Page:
On the first day of the 26th UN Climate Change Conference of the Parties (COP26) in Scotland, the United Nations Foundation’s Shot@Life, UNA-USA, and Nothing but Nets campaign supporters tuned in to a timely discussion on the impact of climate change on global health.
As diplomats and civil society leaders around the world met to make historic agreements in response to climate change, advocates learned more about the predicted effects of the rising global temperature, how climate change will affect health, and how to advocate for better climate and health policies.
Shot@Life’s Executive Director, Martha Rebour, provided opening remarks that noted the interconnectedness of the SDGs, particularly the connection between SDG 3 (Good Health and Wellbeing) and SDG 13 (Climate Action). Climate change already affects our health with millions of people dying from air pollution and extreme weather. The future impacts on our health will be much worse, causing more climate refugees, political instability, and displacement.
Ryan Hobert, the Managing Director of Climate, Energy, and Environment at the UN Foundation spoke about the state of international climate policy. He outlined how the main goal of COP26 is to reduce emissions and that the conference will build on the goals set out in the Paris Agreement.
Ryan also noted the role of developing countries in climate change and health. Low and middle-income countries will feel the worst effects, due to their vulnerable geographical locations and lack of resources to combat the effects of climate change. Low and middle-income countries need to meet their development needs, but this often comes at the expense of the environment. Ryan pointed out the fact that ten years ago, Beijing was riddled with air pollution, but has now eliminated almost all of it. He hopes that countries dependent on fossil fuels, like India, can follow suit while still meeting their own development needs. To make improvements, we must try to mitigate climate change and help these countries adapt to climate change’s effects.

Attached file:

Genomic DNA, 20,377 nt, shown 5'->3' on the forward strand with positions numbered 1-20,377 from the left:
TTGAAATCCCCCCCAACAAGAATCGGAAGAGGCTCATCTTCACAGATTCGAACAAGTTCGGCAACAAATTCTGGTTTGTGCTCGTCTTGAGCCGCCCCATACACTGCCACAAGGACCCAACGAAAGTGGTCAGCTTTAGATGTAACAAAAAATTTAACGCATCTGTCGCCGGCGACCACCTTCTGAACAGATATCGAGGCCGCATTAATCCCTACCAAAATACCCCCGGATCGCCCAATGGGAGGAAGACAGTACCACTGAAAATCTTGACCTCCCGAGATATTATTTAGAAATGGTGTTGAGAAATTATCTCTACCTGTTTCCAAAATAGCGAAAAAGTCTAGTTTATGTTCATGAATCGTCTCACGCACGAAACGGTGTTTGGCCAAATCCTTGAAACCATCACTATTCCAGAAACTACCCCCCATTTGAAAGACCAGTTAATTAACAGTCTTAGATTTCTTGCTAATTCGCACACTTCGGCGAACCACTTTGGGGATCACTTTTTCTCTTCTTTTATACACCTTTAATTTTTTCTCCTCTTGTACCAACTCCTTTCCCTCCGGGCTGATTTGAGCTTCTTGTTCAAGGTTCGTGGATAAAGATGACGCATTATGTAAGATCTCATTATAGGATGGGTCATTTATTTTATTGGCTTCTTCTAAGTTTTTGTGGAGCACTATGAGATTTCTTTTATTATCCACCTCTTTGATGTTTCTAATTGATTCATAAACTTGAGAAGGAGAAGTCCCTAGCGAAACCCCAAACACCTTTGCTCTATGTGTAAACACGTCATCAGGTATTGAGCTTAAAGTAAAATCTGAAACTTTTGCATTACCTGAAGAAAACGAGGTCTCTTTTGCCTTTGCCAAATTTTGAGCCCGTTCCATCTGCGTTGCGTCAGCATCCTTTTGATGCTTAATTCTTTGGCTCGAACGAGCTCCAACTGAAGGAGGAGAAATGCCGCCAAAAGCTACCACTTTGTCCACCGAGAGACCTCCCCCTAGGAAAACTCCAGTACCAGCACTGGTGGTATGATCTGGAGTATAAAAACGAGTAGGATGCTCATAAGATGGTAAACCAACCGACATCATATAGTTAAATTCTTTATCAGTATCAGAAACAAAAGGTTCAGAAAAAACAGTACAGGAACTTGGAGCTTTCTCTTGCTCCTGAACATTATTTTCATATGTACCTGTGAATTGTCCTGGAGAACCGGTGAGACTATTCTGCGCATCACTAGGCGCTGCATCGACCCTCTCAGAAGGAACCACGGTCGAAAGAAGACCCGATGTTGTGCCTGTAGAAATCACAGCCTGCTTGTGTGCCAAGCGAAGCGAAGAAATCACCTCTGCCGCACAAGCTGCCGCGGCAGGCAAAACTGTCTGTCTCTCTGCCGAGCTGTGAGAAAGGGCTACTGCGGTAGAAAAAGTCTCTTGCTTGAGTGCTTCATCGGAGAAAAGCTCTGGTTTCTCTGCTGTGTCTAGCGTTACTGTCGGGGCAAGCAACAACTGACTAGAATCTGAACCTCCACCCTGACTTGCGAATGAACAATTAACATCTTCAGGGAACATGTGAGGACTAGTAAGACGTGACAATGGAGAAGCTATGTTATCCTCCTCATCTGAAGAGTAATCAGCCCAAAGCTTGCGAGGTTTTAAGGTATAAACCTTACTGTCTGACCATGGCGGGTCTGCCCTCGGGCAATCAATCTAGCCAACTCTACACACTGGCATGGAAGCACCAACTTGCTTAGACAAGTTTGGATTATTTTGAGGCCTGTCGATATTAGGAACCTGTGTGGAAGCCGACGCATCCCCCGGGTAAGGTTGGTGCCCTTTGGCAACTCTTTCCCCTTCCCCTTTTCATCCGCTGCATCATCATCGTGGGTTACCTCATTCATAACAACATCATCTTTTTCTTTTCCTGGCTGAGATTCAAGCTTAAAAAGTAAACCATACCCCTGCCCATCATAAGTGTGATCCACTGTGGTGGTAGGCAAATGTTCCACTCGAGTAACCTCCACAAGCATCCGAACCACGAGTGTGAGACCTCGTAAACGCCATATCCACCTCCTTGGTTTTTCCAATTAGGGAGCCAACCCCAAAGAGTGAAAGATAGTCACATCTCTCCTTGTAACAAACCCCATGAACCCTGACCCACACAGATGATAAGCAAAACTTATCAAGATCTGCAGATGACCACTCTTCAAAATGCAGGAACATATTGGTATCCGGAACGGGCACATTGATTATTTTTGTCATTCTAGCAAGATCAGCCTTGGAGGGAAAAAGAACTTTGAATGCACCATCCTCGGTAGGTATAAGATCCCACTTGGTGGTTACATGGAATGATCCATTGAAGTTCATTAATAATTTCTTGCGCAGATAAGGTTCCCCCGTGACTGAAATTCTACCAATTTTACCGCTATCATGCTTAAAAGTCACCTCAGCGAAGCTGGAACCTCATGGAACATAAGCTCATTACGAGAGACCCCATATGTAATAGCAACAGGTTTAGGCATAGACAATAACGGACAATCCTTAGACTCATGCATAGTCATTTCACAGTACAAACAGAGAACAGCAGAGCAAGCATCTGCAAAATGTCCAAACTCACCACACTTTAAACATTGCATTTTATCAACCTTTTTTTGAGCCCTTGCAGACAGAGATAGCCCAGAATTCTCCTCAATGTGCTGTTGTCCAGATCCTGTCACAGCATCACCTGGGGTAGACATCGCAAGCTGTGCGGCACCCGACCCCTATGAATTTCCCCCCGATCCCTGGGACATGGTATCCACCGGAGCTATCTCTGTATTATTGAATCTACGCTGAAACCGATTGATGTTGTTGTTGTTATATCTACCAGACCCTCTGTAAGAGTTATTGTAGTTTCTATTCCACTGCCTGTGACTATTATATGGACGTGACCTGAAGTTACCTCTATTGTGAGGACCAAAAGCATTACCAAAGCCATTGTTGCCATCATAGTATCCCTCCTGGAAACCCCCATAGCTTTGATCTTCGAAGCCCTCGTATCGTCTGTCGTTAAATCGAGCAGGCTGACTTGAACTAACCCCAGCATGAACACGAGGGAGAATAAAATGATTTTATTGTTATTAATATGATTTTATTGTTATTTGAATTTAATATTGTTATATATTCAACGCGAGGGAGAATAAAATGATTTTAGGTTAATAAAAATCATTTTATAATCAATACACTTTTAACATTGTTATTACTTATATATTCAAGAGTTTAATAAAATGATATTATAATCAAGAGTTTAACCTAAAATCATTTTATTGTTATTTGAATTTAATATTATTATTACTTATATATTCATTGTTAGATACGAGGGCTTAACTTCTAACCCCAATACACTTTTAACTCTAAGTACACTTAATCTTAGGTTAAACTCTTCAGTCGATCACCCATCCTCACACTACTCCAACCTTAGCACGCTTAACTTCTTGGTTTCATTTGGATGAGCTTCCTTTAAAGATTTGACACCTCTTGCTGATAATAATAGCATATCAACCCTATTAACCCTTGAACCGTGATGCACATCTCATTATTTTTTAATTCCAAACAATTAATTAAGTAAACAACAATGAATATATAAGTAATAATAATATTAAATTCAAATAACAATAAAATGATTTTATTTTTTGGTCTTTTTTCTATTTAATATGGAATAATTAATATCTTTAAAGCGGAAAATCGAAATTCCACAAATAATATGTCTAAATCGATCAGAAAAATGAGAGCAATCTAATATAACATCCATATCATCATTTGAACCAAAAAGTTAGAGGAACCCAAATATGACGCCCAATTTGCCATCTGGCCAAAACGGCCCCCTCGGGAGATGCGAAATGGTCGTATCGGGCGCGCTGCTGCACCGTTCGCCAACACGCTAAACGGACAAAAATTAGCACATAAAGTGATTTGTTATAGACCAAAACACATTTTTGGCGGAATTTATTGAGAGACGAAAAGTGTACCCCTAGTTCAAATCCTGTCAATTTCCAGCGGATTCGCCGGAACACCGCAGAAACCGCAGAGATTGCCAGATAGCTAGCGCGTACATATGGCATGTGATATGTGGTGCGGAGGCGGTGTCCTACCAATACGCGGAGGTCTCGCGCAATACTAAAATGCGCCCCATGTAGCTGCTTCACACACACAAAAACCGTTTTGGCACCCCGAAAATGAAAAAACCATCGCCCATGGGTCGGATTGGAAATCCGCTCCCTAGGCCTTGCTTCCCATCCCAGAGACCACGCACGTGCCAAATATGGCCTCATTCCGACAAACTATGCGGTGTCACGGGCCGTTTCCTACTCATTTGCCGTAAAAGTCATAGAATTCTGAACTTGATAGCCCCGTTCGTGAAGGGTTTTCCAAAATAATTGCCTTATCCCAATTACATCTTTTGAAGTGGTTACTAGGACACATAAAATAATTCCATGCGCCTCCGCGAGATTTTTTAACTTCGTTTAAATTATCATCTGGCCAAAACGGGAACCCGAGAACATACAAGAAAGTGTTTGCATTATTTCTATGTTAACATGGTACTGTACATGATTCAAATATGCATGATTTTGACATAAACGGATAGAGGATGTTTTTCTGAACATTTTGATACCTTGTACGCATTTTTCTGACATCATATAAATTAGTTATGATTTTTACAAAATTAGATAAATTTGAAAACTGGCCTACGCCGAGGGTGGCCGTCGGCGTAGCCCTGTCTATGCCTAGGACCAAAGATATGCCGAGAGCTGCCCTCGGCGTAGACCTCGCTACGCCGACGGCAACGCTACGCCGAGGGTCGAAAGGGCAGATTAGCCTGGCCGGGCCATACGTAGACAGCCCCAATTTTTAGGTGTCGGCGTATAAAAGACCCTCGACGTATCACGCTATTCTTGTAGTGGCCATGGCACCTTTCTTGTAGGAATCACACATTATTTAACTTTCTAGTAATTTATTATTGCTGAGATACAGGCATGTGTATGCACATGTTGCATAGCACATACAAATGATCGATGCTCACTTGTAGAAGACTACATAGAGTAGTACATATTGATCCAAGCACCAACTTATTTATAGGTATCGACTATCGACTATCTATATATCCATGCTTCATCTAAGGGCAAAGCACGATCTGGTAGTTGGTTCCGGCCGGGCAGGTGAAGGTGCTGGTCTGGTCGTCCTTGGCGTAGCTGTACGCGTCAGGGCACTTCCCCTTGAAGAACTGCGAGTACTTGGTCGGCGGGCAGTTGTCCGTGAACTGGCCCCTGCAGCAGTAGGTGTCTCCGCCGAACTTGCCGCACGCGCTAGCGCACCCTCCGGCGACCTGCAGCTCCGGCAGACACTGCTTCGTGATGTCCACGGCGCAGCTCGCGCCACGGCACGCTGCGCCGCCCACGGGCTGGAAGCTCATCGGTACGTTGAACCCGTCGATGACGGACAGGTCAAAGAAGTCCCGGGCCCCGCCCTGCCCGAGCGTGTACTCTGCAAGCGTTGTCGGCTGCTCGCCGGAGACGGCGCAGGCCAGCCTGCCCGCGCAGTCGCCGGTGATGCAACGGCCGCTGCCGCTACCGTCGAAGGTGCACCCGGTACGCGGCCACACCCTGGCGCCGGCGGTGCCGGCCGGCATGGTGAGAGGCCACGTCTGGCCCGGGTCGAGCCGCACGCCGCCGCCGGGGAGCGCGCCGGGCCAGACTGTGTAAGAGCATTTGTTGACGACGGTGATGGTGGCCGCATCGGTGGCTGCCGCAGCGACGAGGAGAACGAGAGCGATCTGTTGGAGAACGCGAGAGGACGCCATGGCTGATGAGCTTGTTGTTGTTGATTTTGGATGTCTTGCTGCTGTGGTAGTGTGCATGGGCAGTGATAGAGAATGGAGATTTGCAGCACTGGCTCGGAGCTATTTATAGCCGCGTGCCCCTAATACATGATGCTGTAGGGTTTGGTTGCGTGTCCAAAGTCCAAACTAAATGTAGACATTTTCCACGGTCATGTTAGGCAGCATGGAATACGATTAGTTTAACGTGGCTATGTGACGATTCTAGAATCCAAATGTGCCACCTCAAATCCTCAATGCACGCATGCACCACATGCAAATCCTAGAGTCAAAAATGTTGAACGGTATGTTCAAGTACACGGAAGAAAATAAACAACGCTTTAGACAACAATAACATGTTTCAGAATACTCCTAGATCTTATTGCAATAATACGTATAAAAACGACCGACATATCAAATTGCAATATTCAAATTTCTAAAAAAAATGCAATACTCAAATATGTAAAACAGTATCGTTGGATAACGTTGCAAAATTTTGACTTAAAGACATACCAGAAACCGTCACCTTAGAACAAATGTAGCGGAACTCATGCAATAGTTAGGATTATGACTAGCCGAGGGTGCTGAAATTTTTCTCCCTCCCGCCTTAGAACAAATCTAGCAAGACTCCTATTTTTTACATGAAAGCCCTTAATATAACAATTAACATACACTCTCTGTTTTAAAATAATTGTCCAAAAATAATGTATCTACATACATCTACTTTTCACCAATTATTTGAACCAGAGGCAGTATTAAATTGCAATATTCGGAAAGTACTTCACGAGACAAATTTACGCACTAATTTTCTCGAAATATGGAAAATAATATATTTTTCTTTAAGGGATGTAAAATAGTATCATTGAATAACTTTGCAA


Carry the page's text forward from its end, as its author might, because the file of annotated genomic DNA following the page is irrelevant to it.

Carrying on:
Keyon Rostamnezhad, the Global Goals Ambassador for SDG 13 Climate Change, joined live from COP26 in Glasgow and spoke about the impact of climate change on mental health, particularly “eco-anxiety.” Climate change already impacts the mental health of 47% of Americans, and this is expected to increase as the climate crisis worsens. Eco-anxiety and other climate-induced mental health issues disproportionately affect women and young people. However, to deal with this crisis, we can:
Tara Bracken, the Senior Officer for Malaria Advocacy and Communications, spoke about how infectious diseases, specifically malaria, are spreading because of warmer temperatures. Rising temperatures and changing rainfall patterns will increase where mosquitos are found, causing malaria to spread to more areas and have higher transmission rates. Tara also noted how displacement from extreme weather creates additional health challenges; people displaced from extreme weather tend to be concentrated in high-risk and high-exposure settings where there is reduced access to mosquito prevention. One potential solution is to integrate malaria prevention into disaster response.
The event concluded with thoughtful questions from the audience. Keyon said that while many of his peers in the climate space suffer from eco-anxiety, he is optimistic about the future and thinks that policymakers can make the changes we need. Ryan shared how having an overarching system where polluters are paying for their pollution will be difficult to implement but is an important solution to reduce emissions. The panelists ended by discussing expectations for the agreement that will come from the UN’s climate conference.
“The sustained attention on these issues throughout the years are finally bearing fruit” in the form of meaningful discussions and actions, said Ryan Hobert.